How about your own experiences ­ in what ways does your life and personality shape Greenwood’s character? 

Well, I guess parts of your personality can sometimes find their way into your characters, even on a subconscious level. I hope people can empathize with the things Greenwood is experiencing because to me, some of it is pretty universal. Well, at least that’s what I was going for!


An important motif in the film is the use of social media. How does social media influence your own life, and how does it influence your filmmaking?

Well that’s a good question, because I’m in a position where I grew up without any Internet until I was about 15 or 16, then suddenly we had Internet. So I got to experience both things during my teens, no Internet, then Internet. I think that’s given me a pretty interesting perspective on it. And I think that’s one of the reasons why I’m so interested in how the Internet has changed things, and dramatically changed how we communicate with one another. And that seems to be finding its way into a lot of the stuff I’m writing, which I’m enjoying. It feels like something people of my generation are in a pretty good position to talk about. 

The film was your directorial debut. Was this a scary prospect, or did your experience in screenwriting help make the transition easy?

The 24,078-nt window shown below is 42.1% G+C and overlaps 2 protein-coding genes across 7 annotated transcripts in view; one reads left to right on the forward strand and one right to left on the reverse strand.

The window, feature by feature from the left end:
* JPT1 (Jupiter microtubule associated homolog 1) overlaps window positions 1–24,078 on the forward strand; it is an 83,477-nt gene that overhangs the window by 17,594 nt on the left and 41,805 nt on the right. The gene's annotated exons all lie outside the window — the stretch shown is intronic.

More exciting than scary I would say! I was dying to direct something for a long time so I felt pretty ready and the background in screenwriting definitely helped all aspects of it. A lot of directing is preparation so knowing the script in depth and the elements of film narrative quite well really helped me to prepare. 

Did you find yourself prioritizing different things on set than you had focused on while writing the film? 

I try to be as economical as possible when I write. Ideally, any scene that can be dropped gets dropped. That said, some scenes are naturally more important than others and this is reflected in the time you spend on them while shooting. 


This was a very low-­budget film, and you seem to have made some sacrifices to your personal comfort so that you could get it made. Could you go into a bit more detail about how you saved up for the film?